gaze

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gaze

 [gāz]
1. to look in one direction for a period of time.
2. the act or state of looking steadily in one direction.

gaze

(gāz),
The act of looking steadily at an object.

gaze

(gāz)
1. to look steadily in one direction.
2. the act of looking steadily at something.

conjugate gaze  the normal movement of the two eyes simultaneously in the same direction to bring something into view.

gaze

[gāz]
Etymology: ME, gazen, to stare
a state of looking in one direction. A person with normal vision has six basic positions of gaze, each determined by control of different combinations of contractions of extraocular muscles. See also cardinal position of gaze.

gaze

To fixate steadily or continuously. See cardinal positions of gaze.
References in periodicals archive ?
The eye gazer is the only thing she could use to communicate, there is nothing else," added Paul.
She types in "Star Gazers, Friends of the Jeffray Star Library, 1946-1989," with only the top line curved.
Crystal Gazer, initiating a double for Eddie Ahern, needed all the 6f to get ahead after He's A Humbug and Golden Desert had blazed a trail early.
WPBT Channel 2 in Miami produces Star Gazer in cooperation with the Miami Museum of Science and the Space Transit Planetarium.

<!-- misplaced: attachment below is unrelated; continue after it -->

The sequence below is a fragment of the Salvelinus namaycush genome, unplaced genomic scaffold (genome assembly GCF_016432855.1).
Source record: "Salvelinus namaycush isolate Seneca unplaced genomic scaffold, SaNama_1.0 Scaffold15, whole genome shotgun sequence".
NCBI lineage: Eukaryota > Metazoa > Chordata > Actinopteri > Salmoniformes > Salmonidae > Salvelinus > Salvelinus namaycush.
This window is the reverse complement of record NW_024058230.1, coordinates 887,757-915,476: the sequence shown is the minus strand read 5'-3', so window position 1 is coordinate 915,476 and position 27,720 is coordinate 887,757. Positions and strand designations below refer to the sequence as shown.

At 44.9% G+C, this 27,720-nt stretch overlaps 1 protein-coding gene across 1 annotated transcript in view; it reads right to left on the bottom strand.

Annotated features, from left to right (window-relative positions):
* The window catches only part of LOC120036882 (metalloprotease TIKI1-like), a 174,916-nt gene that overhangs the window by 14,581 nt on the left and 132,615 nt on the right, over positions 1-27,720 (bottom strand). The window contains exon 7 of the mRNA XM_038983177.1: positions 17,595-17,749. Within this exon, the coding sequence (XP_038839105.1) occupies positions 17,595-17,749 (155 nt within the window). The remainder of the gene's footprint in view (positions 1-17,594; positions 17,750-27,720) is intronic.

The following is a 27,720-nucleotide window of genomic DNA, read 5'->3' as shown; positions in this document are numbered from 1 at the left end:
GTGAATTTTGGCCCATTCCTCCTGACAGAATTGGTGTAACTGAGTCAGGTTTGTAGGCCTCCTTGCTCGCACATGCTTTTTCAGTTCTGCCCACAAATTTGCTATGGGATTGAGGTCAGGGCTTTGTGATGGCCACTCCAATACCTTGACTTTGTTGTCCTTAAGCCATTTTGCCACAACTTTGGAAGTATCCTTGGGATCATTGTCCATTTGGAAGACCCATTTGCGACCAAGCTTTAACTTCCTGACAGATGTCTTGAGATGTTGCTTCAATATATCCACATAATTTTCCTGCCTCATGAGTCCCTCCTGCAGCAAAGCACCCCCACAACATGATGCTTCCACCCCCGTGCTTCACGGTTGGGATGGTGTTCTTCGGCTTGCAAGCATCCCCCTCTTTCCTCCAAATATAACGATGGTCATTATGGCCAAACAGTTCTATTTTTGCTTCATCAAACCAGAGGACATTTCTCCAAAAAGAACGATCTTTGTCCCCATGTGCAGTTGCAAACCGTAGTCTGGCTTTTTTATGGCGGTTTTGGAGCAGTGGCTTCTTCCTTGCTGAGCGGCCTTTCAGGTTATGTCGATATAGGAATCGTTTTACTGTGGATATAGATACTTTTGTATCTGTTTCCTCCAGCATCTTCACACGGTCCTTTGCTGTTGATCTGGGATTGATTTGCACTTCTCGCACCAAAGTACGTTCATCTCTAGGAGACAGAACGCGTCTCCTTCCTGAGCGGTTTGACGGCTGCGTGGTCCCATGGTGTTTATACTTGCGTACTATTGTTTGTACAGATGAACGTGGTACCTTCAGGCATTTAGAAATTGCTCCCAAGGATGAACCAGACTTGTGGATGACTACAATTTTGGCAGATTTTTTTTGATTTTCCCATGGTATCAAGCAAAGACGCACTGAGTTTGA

Travis Block looked good value for his 5lb claim when riding Starlight Gazer to victory
The Cambrian Country Gazer will partner the popular Cambrian Coast Gazer.
Horkheimer, director of Florida's Miami Space Transit Planetarium and host of public television's Star Gazer weekly series, has received this year's prestigious Klumpke-Roberts Award from the Astronomical Society of the Pacific (ASP).
The Cambrian Coast Gazer points out places of interest to passengers as they travel along the line between Pwllheli, Machynlleth and Aberystwyth.
Professor Jocelyn Bell Burnell makes her claim in a revealing new BBC documentary The Northern Star about her life as a star gazer.
The Navel Gazer sees her column as journalistic Prozac.
A careful observer would have seen this reflected in his popular five-minute television show, Star Gazer, which has gradually evolved into an amateur-astronomy icon since the program first aired as Star Hustler on November 4, 1976.